Any endeavor, whether it is personal or in business, has a reason or motivation for its pursuit.
Take exercise for example…
If you’ve ever hit the gym, taken a Zumba class, or worked with a trainer, there was an underlying motivation. Example motivations are a desire to lose weight, build strength, build endurance so you can keep up with an active child, or just to improve overall health so you can have a better quality of life.
Understanding this motivation is a crucial part of ensuring your efforts are successful.
ERM is no different…
Often times, the company’s Board or executives decide and proclaim, sometimes with exuberance, that “we need to do ERM” but they do not communicate why.
Knowing why executives want ERM is critical to getting the result they want.
By not understanding executives’ motivation for pursuing ERM, you as the practitioner will simply be shooting in the dark…and the chance of you having to scrap everything and start from scratch is quite high.
Tip #1: Know the Desired End Result
To avoid this negative outcome and tarnish the reputation of both ERM and you personally, you must begin with the end in mind.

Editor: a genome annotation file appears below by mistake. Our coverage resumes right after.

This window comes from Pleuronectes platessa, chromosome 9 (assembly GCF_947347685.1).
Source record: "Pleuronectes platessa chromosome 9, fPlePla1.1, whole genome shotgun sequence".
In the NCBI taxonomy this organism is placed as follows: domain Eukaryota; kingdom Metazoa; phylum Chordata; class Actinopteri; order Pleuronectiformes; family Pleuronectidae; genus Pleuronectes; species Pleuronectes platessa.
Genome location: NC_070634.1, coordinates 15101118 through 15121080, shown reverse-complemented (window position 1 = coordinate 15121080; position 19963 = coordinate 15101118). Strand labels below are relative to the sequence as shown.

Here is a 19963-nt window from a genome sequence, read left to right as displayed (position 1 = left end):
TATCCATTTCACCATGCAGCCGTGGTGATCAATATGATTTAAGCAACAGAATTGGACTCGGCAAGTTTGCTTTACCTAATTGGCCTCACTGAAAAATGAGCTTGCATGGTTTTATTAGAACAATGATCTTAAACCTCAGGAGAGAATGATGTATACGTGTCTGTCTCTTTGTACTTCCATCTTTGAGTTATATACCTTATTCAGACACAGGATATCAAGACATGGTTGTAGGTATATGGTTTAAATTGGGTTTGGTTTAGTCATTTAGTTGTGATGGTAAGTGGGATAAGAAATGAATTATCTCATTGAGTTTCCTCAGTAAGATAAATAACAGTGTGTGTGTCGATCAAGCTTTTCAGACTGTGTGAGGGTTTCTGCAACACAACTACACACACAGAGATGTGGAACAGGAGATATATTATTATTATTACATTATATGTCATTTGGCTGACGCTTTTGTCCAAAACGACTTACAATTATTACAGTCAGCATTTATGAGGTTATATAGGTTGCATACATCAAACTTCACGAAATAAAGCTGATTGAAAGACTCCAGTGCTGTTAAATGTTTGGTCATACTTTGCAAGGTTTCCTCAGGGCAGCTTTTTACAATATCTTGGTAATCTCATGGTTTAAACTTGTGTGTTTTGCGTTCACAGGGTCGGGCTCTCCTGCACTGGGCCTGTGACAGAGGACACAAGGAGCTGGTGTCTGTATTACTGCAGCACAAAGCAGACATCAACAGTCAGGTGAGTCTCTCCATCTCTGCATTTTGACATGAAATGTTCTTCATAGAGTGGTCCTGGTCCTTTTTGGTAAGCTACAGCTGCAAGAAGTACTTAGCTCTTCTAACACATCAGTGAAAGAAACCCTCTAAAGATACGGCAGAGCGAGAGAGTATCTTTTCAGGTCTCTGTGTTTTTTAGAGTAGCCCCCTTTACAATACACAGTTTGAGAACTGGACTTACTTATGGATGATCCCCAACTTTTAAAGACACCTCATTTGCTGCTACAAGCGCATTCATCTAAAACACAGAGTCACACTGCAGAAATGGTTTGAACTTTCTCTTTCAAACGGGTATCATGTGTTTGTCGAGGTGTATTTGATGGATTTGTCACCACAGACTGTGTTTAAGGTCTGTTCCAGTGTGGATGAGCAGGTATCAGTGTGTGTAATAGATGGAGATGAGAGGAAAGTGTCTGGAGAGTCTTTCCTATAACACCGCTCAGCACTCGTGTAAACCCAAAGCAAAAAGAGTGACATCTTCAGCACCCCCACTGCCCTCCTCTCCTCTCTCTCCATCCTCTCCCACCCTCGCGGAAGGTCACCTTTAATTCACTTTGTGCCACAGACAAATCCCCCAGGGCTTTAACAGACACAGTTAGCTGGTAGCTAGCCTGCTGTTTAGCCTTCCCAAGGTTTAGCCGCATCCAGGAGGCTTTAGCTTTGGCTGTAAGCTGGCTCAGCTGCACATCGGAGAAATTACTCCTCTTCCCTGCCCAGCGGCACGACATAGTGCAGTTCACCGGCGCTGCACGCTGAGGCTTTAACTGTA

While not specific to ERM but relevant to unearthing why executives want it, “beginning with the end in mind” is in fact one of several habits author Stephen Covey details in his legendary book The 7 Habits of Highly Effective People.
One analogy Covey uses and that I’ve referenced in previous posts is the construction of a house. You have a vision of what you want in a home, but if you do not articulate this vision through blueprints and plans before you begin building, you will have to make expensive, time-consuming changes down the road. As Covey states:
We may be very busy, we may be very efficient, but we will also be truly effective only when we begin with the end in mind.
In the context of ERM and your organization, beginning with the end in mind means soliciting information from executives and understand what they’re trying to say and what they hope to accomplish. If you don’t know what they want to see as the end result, how will you be able to ensure you can help them get there?
Tip #2: Listen, don’t Lecture